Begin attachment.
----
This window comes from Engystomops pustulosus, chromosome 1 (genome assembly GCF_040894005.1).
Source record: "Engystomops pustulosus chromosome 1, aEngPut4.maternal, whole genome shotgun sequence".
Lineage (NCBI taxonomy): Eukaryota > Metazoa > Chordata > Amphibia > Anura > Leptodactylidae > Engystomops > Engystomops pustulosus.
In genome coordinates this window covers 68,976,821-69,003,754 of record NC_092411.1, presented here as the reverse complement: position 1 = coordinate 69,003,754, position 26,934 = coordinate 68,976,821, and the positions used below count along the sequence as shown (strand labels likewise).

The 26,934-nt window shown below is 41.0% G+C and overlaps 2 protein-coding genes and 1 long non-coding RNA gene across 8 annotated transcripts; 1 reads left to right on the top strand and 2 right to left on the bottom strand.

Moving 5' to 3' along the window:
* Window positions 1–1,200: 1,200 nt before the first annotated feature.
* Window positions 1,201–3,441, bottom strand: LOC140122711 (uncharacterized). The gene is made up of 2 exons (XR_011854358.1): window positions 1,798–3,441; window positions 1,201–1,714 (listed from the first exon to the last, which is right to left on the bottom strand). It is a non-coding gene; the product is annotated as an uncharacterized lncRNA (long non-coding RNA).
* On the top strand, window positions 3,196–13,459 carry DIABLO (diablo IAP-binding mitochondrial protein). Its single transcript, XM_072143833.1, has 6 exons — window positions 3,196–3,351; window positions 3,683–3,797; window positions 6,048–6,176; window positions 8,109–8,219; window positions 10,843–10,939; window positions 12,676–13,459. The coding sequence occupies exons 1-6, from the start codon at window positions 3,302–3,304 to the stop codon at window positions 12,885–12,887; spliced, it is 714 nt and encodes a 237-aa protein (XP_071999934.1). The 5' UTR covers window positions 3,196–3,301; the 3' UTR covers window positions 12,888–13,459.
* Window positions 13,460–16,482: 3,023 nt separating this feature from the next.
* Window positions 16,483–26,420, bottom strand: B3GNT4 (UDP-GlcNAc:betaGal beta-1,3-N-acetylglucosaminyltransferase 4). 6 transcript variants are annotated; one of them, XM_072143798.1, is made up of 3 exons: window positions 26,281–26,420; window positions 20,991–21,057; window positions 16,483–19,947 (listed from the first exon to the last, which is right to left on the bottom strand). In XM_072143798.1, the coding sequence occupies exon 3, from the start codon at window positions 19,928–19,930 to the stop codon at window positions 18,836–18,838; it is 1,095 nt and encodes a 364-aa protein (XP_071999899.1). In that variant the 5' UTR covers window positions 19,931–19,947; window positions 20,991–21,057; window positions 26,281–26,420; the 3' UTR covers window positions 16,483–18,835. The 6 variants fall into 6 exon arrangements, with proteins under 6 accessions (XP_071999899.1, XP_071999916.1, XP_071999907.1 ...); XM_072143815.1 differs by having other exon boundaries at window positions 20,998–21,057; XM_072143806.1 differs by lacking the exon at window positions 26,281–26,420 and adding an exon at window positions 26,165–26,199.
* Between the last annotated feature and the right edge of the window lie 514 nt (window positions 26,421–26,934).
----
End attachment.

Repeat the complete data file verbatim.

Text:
This window comes from Engystomops pustulosus, chromosome 1 (genome assembly GCF_040894005.1).
Source record: "Engystomops pustulosus chromosome 1, aEngPut4.maternal, whole genome shotgun sequence".
Lineage (NCBI taxonomy): Eukaryota > Metazoa > Chordata > Amphibia > Anura > Leptodactylidae > Engystomops > Engystomops pustulosus.
In genome coordinates this window covers 68,976,821-69,003,754 of record NC_092411.1, presented here as the reverse complement: position 1 = coordinate 69,003,754, position 26,934 = coordinate 68,976,821, and the positions used below count along the sequence as shown (strand labels likewise).

The 26,934-nt window shown below is 41.0% G+C and overlaps 2 protein-coding genes and 1 long non-coding RNA gene across 8 annotated transcripts; 1 reads left to right on the top strand and 2 right to left on the bottom strand.

Moving 5' to 3' along the window:
* Window positions 1–1,200: 1,200 nt before the first annotated feature.
* Window positions 1,201–3,441, bottom strand: LOC140122711 (uncharacterized). The gene is made up of 2 exons (XR_011854358.1): window positions 1,798–3,441; window positions 1,201–1,714 (listed from the first exon to the last, which is right to left on the bottom strand). It is a non-coding gene; the product is annotated as an uncharacterized lncRNA (long non-coding RNA).
* On the top strand, window positions 3,196–13,459 carry DIABLO (diablo IAP-binding mitochondrial protein). Its single transcript, XM_072143833.1, has 6 exons — window positions 3,196–3,351; window positions 3,683–3,797; window positions 6,048–6,176; window positions 8,109–8,219; window positions 10,843–10,939; window positions 12,676–13,459. The coding sequence occupies exons 1-6, from the start codon at window positions 3,302–3,304 to the stop codon at window positions 12,885–12,887; spliced, it is 714 nt and encodes a 237-aa protein (XP_071999934.1). The 5' UTR covers window positions 3,196–3,301; the 3' UTR covers window positions 12,888–13,459.
* Window positions 13,460–16,482: 3,023 nt separating this feature from the next.
* Window positions 16,483–26,420, bottom strand: B3GNT4 (UDP-GlcNAc:betaGal beta-1,3-N-acetylglucosaminyltransferase 4). 6 transcript variants are annotated; one of them, XM_072143798.1, is made up of 3 exons: window positions 26,281–26,420; window positions 20,991–21,057; window positions 16,483–19,947 (listed from the first exon to the last, which is right to left on the bottom strand). In XM_072143798.1, the coding sequence occupies exon 3, from the start codon at window positions 19,928–19,930 to the stop codon at window positions 18,836–18,838; it is 1,095 nt and encodes a 364-aa protein (XP_071999899.1). In that variant the 5' UTR covers window positions 19,931–19,947; window positions 20,991–21,057; window positions 26,281–26,420; the 3' UTR covers window positions 16,483–18,835. The 6 variants fall into 6 exon arrangements, with proteins under 6 accessions (XP_071999899.1, XP_071999916.1, XP_071999907.1 ...); XM_072143815.1 differs by having other exon boundaries at window positions 20,998–21,057; XM_072143806.1 differs by lacking the exon at window positions 26,281–26,420 and adding an exon at window positions 26,165–26,199.
* Between the last annotated feature and the right edge of the window lie 514 nt (window positions 26,421–26,934).